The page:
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Baby girl born weighing just 1lb 5oz goes home after nine months in NICU

A baby girl who was born weighing just 1lb 5oz is going home for the first time after spending nine months in the neonatal intensive care unit (NICU).

Having already had three children before baby Margo, Savanna Buller thought she knew what to expect in pregnancy. However, about midway through her pregnancy, things took a dramatic turn for the worse as Savanna developed pre-eclampsia, which causes dangerously high blood pressure.

This meant that baby Margo had to be delivered early at just 25 weeks. She was born at a hospital where her mother also works as a labour and delivery nurse but, because she was so tiny and frail, was soon transferred to the Children’s Hospital in New Orleans for the highest level of NICU care available in Louisiana.

One of the paediatricians there, Dr Jessica Zagory, said “She started to do poorly about three weeks into her NICU stay [at Lake Charles], and the neonatologist there suspected that she had necrotizing enterocolitis and so sent Margo to Children’s Hospital New Orleans”.

Margo’s parents were told several times that she might not survive

Initially, less invasive treatments were tried but when Margo did not respond well to these, doctors tried other surgeries.

“[Premature babies like Margo] just don’t have a great barrier in their intestinal system, and so the bacteria that lives in there can proliferate and basically go across that membrane that usually protects us from the things that we eat and digest”, Dr Zagory explained.

Savanna and her husband Daniel took turns caring for Margo while in the hospital.

“Margo has defied the odds, not once, not twice. They’ve sat us down close to five times to tell us, ‘It doesn’t look good. You know, Margo might not pull through this, but we’re gonna keep on fighting with her’”, her mother said. “And every time … she’s surprised us”.

Now, after nine months in the NICU, Margo is finally able to go home to live with her parents and three siblings.

“I keep thinking to myself, I must be dreaming!” Savanna said. “It has been such a long journey and we are so excited to share Margo with her siblings. We look forward to the summer and spending some very-much-needed time as [a] family of six!”.

“One of the best parts about Margo’s story is that it has been such a success for us so far and it’s been a true team effort”, Dr Zagory said. “I’m hopeful that she’ll have a very normal outcome, which is not always the case for a lot of our babies who go through this condition”.

Medical staff at the hospital threw a celebration for the family, commemorating her journey and recovery.

“Even the doctors are like, ‘This is a miracle baby’”, Savanna said. “And I can agree, even as a nurse just looking medically, I’m like, ‘This doesn’t make sense. This is definitely something that is so remarkable that she’s still here with us’, and to see all of the hurdles and obstacles she’s overcome, I’m just amazed”.

Over 30 years since the time limit for abortion was last updated

At 25 weeks, Margo was born just over the current UK abortion limit, and below the limit originally permitted by the Abortion Act of 1967. The time limit of 24 weeks for abortions performed under section 1(1)(a) of the Abortion Act 1967, was introduced by section 37 of the Human Fertilisation and Embryology Act 1990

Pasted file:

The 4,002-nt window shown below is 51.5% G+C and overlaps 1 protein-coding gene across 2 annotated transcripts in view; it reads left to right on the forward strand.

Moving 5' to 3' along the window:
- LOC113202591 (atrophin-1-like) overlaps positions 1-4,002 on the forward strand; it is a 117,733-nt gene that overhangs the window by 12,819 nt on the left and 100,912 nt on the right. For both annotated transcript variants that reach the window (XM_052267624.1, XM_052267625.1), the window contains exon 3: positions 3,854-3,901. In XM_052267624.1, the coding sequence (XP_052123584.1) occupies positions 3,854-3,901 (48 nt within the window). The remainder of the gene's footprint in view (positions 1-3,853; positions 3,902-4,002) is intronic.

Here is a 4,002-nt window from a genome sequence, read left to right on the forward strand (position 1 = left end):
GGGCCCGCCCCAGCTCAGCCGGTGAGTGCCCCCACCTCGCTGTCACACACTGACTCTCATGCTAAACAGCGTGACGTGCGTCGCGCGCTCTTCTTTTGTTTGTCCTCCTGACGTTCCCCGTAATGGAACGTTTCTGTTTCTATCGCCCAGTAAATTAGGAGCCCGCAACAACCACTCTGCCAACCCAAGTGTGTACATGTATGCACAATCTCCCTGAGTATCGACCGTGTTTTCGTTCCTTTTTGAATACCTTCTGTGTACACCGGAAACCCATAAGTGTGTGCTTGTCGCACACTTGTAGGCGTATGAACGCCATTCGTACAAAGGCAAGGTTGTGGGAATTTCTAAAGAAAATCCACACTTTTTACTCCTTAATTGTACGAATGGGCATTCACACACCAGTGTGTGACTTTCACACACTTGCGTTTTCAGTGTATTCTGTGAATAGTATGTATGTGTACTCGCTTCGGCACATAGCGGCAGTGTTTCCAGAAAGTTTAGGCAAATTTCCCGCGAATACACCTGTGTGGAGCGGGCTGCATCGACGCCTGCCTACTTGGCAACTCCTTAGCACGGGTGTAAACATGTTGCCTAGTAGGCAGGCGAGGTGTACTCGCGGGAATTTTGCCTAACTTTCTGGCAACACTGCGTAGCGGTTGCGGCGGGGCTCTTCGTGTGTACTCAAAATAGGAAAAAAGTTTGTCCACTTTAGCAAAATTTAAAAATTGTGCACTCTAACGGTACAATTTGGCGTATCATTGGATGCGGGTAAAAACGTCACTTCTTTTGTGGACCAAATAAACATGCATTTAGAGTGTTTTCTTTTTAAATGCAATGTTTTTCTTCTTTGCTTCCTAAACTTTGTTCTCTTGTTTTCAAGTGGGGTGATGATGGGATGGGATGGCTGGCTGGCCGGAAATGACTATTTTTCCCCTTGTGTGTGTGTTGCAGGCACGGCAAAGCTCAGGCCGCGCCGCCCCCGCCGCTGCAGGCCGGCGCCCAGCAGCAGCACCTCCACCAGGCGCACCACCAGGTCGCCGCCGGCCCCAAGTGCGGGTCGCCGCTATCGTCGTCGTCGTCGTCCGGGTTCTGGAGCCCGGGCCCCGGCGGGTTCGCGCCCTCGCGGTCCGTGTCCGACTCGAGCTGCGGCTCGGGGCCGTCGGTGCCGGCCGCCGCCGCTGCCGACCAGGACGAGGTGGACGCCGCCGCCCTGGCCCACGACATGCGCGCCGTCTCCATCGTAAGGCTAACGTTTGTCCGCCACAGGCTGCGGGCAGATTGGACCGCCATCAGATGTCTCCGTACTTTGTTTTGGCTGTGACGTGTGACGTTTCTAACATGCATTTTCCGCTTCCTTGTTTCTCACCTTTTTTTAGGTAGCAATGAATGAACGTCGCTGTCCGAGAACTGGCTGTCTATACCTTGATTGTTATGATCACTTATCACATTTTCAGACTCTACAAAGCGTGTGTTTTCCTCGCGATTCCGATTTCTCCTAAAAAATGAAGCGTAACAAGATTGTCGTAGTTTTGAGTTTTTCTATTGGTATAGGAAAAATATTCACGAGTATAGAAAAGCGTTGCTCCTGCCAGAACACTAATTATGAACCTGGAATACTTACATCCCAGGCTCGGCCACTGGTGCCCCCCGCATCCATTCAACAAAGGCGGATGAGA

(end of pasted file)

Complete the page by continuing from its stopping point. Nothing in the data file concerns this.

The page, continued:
Prior to this change, the abortion limit had, de facto, been 28 weeks gestation set by the Infant Life (Preservation) Act 1929, which made it illegal to “destroy the life of a child capable of being born alive”.

The introduction of a 24-week gestational limit in 1990 was significantly motivated by the results of a Royal College of Obstetricians and Gynaecologists (RCOG) working party report on neonatal survival rates, which noted improvements in survival rates before 28 weeks of gestation.

During the debates ahead of the Human Fertilisation and Embryology Act 1990 becoming law, MPs referred to medical advances that had led to improved neonatal survival rates before 28 weeks gestation and the need for a reduction from 28 weeks.

Similarly, when the question of abortion time limits was revisited in 2008, the lowering of the abortion time limit in 1990 was again linked to the increased survival rates for babies born before 28 weeks gestation.

Spokesperson for Right To Life UK, Catherine Robinson, said “Many congratulations to baby Margo and her family on her discharge from hospital after nine long months of fighting! It is always uplifting to hear these amazing stories of babies surviving in spite of the odds, as it testifies to the strength and resilience of the human spirit even in the smallest of people”.

Dear reader,

You may be surprised to learn that our 24-week abortion time limit is out of line with the majority of European Union countries, where the most common time limit for abortion on demand or on broad social grounds is 12 weeks gestation.

The latest guidance from the British Association of Perinatal Medicine enables doctors to intervene to save premature babies from 22 weeks. The latest research indicates that a significant number of babies born at 22 weeks gestation can survive outside the womb, and this number increases with proactive perinatal care.

This leaves a real contradiction in British law. In one room of a hospital, doctors could be working to save a baby born alive at 23 weeks whilst, in another room of that same hospital, a doctor could perform an abortion that would end the life of a baby at the same age.

The majority of the British population support reducing the time limit. Polling has shown that 70% of British women favour a reduction in the time limit from 24 weeks to 20 weeks or below.

Please click the button below to sign the petition to the Prime Minister, asking him to do everything in his power to reduce the abortion time limit.